When dealing with data that’s returned from an API you don’t always have control over the exact structure which can make it a bit of a challenge to add types to that data with TypeScript to improve the developer experience. I have recently run into this issue when hooking up the Juju Dashboard to a new API endpoint that sends deltas every time there is a change in the users environment.

The deltas are sent in the format [DeltaEntity, DeltaType, Delta], or more specifically [["application", "change", {...}], ["machine", "remove", {...}], ...]. The structure of the Delta portion of this tuple is determined by the combination of the DeltaEntity and DeltaType so when dealing with this data you first need to run a conditional over those type values to determine what to do with the Delta. In order to type these we can use a Type Predicate or a Discriminated Union. Ultimately I landed on using a discriminated union but I’ll run through both approaches here.

Using a Type Predicate

Define the type for the whole delta tuple.

type AllWatcherDelta = [DeltaEntity, DeltaType, Delta];

Define the possible values for the entity and type using a union. Yes, even the type predicate approach uses unions as a component of the typing approach. You also want to define the type for each delta type.

type DeltaEntity = "application" | "charm" | "unit";
type DeltaType = "change" | "remove";

interface UnitChangeDelta {
  name: string;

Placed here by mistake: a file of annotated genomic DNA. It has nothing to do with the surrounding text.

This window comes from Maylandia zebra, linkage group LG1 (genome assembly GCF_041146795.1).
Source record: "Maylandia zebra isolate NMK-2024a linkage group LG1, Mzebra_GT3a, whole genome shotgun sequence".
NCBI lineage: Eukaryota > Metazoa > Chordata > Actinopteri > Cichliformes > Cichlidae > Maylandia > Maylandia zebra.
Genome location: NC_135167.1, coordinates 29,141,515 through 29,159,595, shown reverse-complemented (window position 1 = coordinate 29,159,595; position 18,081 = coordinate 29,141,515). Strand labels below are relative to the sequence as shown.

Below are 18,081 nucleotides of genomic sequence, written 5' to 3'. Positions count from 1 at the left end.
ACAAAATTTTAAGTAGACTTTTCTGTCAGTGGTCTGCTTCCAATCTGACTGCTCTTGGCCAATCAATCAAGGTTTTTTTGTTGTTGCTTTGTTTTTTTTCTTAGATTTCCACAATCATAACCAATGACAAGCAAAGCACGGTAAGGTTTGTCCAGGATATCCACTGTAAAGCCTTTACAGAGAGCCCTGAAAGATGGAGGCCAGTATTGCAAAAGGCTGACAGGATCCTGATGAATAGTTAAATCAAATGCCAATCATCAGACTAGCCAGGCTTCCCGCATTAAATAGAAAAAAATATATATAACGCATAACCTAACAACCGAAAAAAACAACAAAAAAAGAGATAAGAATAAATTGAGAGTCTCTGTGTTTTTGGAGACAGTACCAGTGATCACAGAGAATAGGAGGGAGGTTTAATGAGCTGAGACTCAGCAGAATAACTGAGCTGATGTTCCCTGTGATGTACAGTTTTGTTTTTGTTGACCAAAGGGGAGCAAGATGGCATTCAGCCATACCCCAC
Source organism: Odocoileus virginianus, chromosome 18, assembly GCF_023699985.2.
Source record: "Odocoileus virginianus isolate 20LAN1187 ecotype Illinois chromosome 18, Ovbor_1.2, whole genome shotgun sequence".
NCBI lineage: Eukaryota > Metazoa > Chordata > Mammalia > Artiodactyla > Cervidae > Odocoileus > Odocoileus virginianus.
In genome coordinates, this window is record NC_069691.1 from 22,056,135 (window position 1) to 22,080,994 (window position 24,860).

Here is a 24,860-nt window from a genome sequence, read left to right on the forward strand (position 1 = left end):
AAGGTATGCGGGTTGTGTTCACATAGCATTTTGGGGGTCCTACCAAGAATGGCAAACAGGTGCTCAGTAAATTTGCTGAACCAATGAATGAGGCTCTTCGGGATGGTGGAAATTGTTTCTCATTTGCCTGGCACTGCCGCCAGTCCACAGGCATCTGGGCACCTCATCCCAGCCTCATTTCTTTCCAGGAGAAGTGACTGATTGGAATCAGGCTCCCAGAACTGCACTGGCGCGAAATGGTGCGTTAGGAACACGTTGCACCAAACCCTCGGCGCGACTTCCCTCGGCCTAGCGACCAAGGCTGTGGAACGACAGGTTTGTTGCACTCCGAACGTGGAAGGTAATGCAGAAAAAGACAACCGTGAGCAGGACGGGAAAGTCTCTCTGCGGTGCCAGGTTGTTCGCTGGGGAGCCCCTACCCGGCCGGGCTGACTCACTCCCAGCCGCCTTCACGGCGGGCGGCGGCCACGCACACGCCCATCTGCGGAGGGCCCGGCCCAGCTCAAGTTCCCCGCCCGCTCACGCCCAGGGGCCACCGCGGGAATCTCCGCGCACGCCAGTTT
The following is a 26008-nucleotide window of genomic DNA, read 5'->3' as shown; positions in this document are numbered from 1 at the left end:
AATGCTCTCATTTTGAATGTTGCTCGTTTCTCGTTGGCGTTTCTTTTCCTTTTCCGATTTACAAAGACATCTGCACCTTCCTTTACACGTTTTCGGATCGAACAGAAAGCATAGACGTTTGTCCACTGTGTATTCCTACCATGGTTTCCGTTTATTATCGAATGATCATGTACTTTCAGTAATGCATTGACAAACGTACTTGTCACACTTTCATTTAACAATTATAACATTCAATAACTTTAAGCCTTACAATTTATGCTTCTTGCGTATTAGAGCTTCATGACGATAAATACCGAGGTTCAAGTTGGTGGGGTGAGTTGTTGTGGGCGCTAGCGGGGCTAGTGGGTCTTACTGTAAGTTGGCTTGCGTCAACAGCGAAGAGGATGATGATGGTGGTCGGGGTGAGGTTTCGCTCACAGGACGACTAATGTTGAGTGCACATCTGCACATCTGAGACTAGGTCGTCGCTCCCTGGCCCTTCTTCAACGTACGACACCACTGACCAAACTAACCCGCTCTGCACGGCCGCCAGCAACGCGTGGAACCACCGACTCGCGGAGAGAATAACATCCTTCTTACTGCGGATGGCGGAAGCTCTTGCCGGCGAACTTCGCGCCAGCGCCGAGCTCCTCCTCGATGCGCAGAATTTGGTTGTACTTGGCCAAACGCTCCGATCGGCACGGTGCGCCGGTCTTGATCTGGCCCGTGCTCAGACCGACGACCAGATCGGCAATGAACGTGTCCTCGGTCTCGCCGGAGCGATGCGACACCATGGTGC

ports: string[];

Now we need to create a function that will be used as the predicate in a conditional to determine what the data type is while working on the delta values. These functions will take, at a minimum, the data that you want to define the type for and any additional data you need to determine that type. It must then return a boolean value, if true then change in this function will be of type UnitChangeDelta, otherwise not.

function isUnitChangeDelta(
  delta: AllWatcherDelta,
  change: Delta
): change is UnitChangeDelta {
  return delta[0] === "unit" && delta[1] === "change";

Using this approach you would then have a string of conditionals checking for the appropriate type and within, would be of the expected type. In this example delta[2], the actual delta in our tuple will now be properly typed within the conditional as a UnitChangeDelta.

if (isUnitChangeDelta(delta, delta[2])) {

Using Discriminated Unions

Define all possible tuples of DeltaEntity, DeltaType, and Delta as a discriminated union.

type AllWatcherDelta =
  | ["unit", "change", UnitChangeDelta]
  | ["machine", "change", MachineChangeDelta]
  | ["application", "remove", ApplicationRemoveDelta];

Now when using the delta you need to check the values of each predicate manually and TypeScript will correctly type the data. Here I’ve used a switch statement but you could use any type of conditional.

switch (delta[0]) {
  case "unit":
    switch (delta[1]) {
      case "change":


Using only a Discriminated Union is great when you have a known set of data that you need to type. As the size or complexity of that data set increases you might want to evaluate using a Type Predicate as you can execute whatever code you need to determine the type including introspepction into the data itself if you needed to use a canary in the object as the flag.

If either of these approaches don’t quite get you there you can also look into adding Generics into the mix but that’ll have to wait for another time.

No matter the approach you take, having properly typed dynamic data dramatically reduces a certain set of errors and increases the productivity of the developer consuming that data so I feel it’s worth the investment.

Thanks for reading!